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and substance of the method is, to strengthen the body with nutritive and digestible food, and to enure it to great exertion by constant practice. The detail of the process is shortly as follows. A purgative medicine is given at the beginning to clear the intestines. They are fed fully on the lean parts of beef or mutton slightly broiled or roasted, with a little vinegar and salt, but no spices. The only vegetable substance they are allowed, is stale bread. They are required to drink very little; not more than three or four pints in the day, and this of old unbottled ale, and in very small quantities at a time. Wine is only allowed to those with whom ale disagrees; and spirits are entirely prohibited. They are exercised violently for three hours early in the morning, when they are rubbed down, and dressed dry, and then breakfast on their beef and bread. In three or four hours after, they are exercised a second time; and, after they are refreshed, dine in the same manner. They usually get no supper, and are allowed eight hours sleep.' The proper age for training, is from eighteen to twenty-five; and the process is generally completed within two months. The effects are to remove fat, and to add prodigiously to the muscular vigour, the goodness of the wind, and power of continuing in exertion. The training necessary for reducing the weight of jockies and riding grooms, consists almost entirely in abstinence and violent perspiration, brought on either by exercise, or heat and clothing. Some are said to have brought themselves down two stones in the course of ten days; and that without any sensible injury to their health.
The last chapter treats of Sleep; and begins with a long enumeration of the uses of this meritorious invention. The first praca tical inquiry is as to the proper quantity; and here, talking of Alfred and his tapers, the author is naturally led to inform us, that he himself has studied twelve hours a day for three months together; but he would not recommend it to any other person to try the same experiment.' After a great deal of argumentation, he settles in the old familiar axiom, that from six to eight hours is a proper portion of sleep ; but that infants and invalids may have more. He is of opinion, moreover, that it is right to sleep in the night, and not to rise too early, especially in cold or bad weather. Our bed-chambers, he thinks, should be airy, and not too warm. There follows, after this, a long deduction of the invention and improvement of Beds, which is treated of with proper gravity and method, in five sections, beginning thus.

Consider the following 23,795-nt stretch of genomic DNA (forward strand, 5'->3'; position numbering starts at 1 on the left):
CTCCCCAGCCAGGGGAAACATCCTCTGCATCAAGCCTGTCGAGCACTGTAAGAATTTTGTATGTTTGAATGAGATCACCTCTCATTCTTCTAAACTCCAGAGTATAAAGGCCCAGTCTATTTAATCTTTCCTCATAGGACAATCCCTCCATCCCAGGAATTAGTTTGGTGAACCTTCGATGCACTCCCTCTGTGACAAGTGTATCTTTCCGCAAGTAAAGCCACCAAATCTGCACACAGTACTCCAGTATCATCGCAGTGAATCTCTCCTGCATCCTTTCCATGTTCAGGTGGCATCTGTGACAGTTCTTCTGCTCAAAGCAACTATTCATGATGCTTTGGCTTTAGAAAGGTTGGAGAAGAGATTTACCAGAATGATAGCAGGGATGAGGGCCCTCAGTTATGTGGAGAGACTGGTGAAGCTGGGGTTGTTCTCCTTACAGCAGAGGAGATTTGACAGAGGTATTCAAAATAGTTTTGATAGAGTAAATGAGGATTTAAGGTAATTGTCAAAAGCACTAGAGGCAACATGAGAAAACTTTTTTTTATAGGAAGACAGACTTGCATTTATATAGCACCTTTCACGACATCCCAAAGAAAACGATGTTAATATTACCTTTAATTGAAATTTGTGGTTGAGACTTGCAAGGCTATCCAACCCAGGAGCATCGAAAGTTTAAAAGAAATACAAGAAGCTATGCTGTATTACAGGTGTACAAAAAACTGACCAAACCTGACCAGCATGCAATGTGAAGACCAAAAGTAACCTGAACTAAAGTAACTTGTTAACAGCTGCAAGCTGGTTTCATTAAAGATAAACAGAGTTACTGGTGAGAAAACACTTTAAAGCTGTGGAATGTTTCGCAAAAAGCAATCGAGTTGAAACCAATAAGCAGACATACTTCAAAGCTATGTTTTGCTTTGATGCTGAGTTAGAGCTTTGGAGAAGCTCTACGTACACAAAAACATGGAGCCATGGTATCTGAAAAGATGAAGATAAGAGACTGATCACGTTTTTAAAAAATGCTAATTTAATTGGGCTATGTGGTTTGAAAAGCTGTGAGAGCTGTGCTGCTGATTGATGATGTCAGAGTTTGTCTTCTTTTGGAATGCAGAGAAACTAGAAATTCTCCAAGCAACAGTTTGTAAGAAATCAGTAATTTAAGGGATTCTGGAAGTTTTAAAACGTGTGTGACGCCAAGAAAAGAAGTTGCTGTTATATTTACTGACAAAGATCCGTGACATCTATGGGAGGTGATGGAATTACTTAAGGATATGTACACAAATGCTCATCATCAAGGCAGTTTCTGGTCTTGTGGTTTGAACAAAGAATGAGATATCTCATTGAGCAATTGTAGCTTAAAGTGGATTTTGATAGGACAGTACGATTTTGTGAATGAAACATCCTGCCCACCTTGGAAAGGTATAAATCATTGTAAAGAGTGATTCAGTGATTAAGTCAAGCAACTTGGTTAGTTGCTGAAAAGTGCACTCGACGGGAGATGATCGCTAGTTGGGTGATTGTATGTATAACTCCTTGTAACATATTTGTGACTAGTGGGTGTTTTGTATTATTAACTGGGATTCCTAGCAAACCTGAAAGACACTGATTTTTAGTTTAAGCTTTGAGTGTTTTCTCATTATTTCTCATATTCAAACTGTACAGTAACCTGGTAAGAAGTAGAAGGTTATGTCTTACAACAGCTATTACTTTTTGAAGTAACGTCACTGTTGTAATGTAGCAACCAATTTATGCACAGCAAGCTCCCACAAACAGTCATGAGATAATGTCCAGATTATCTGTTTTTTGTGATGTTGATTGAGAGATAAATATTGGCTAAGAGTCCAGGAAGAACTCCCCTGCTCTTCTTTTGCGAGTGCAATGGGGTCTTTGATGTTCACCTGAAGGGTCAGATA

The subject of the bed or couch, may be explained under the following heads. 1. The nature of the feather bed and bolster. 2. The height thereof. 3. The bed.clothes. 4. The curtains. 5. Miscellaneous remarks.
11. The materials on which any indivdual fleeps, is an important confideration. The skins of animals destroyed in the chase, would probably be the first article that hunters would think of. Rushes, Atraw, and heath, would naturally occur to husbandmen, and those who resided in the country ; and are ftill general in many countries, as France and Italy. In cold countries, more warmth is necessary, and feathers were thought of. Indeed, so partial are they in many countries in the northern parts of Europe to feathers, that they actually sleep between two down beds, however Itrange such a circumstance may appear to those who have not witnessed it. But, on the whole, the invention of what are called hair matrelles, is superior to every other, not overheating and relaxing the body, as feathers are apt to do ' 1. p. 741.